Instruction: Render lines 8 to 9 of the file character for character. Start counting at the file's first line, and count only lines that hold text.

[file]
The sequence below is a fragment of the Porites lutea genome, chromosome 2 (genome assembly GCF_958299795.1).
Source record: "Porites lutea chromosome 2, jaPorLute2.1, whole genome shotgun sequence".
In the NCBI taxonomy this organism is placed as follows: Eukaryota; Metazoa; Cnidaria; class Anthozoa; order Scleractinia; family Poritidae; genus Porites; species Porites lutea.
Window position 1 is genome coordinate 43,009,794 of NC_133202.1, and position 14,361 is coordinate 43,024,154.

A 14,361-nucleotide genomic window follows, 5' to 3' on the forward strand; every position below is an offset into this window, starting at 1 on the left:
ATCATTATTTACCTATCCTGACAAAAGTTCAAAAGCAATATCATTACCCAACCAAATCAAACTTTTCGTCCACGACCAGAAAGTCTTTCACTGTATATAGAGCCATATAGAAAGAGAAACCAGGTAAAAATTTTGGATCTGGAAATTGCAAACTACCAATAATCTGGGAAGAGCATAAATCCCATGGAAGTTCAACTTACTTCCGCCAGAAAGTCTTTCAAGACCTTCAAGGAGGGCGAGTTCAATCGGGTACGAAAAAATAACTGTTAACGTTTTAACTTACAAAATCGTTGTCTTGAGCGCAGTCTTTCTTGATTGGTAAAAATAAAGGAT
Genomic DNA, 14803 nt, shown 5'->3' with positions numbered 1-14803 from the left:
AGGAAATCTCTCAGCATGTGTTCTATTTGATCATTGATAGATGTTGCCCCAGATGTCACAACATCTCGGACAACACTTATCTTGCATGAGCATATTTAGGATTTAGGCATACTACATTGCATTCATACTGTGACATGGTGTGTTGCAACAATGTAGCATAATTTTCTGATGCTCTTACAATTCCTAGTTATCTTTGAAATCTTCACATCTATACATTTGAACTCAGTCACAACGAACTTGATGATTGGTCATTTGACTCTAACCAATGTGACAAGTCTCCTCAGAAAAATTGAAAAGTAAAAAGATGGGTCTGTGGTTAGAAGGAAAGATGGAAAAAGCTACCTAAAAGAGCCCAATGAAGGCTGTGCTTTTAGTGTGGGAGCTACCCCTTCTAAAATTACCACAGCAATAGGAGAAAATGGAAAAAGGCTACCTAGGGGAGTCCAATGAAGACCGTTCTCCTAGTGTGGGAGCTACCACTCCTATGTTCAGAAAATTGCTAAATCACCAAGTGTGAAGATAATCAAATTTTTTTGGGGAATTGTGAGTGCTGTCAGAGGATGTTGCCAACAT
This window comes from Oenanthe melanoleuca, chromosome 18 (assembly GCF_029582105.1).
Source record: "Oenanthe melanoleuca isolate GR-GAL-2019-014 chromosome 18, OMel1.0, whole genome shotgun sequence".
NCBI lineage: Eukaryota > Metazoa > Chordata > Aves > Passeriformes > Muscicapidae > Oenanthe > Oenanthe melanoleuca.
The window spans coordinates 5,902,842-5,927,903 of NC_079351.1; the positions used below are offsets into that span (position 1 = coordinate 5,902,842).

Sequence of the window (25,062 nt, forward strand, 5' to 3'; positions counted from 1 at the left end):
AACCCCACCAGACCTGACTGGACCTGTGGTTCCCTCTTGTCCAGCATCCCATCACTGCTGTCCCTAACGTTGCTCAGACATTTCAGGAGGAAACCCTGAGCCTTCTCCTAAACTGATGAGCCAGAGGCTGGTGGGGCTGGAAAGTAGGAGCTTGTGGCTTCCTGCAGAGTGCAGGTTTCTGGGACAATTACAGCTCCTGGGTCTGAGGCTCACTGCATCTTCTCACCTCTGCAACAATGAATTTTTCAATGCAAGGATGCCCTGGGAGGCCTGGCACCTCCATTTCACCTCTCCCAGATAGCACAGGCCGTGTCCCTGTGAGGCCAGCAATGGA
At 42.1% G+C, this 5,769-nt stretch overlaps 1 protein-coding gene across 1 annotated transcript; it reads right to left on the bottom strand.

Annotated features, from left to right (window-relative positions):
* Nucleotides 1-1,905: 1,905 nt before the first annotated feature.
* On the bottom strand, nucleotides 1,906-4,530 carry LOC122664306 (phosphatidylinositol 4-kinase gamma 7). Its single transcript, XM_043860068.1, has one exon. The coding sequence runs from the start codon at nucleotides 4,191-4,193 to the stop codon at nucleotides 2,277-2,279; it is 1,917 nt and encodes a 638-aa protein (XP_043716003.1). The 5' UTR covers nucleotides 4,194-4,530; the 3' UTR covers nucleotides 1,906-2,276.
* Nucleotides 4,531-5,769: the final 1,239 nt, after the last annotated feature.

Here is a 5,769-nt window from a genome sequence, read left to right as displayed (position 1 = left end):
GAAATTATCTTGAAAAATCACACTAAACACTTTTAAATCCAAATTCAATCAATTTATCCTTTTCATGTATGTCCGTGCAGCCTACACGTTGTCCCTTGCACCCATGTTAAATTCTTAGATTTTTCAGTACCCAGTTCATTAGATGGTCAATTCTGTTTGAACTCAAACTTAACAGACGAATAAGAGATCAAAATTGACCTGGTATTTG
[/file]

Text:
AGGAAATCTCTCAGCATGTGTTCTATTTGATCATTGATAGATGTTGCCCCAGATGTCACAACATCTCGGACAACACTTATCTTGCATGAGCATATTTAGGATTTAGGCATACTACATTGCATTCATACTGTGACATGGTGTGTTGCAACAATGTAGCATAATTTTCTGATGCTCTTACAATTCCTAGTTATCTTTGAAATCTTCACATCTATACATTTGAACTCAGTCACAACGAACTTGATGATTGGTCATTTGACTCTAACCAATGTGACAAGTCTCCTCAGAAAAATTGAAAAGTAAAAAGATGGGTCTGTGGTTAGAAGGAAAGATGGAAAAAGCTACCTAAAAGAGCCCAATGAAGGCTGTGCTTTTAGTGTGGGAGCTACCCCTTCTAAAATTACCACAGCAATAGGAGAAAATGGAAAAAGGCTACCTAGGGGAGTCCAATGAAGACCGTTCTCCTAGTGTGGGAGCTACCACTCCTATGTTCAGAAAATTGCTAAATCACCAAGTGTGAAGATAATCAAATTTTTTTGGGGAATTGTGAGTGCTGTCAGAGGATGTTGCCAACAT
This window comes from Oenanthe melanoleuca, chromosome 18 (assembly GCF_029582105.1).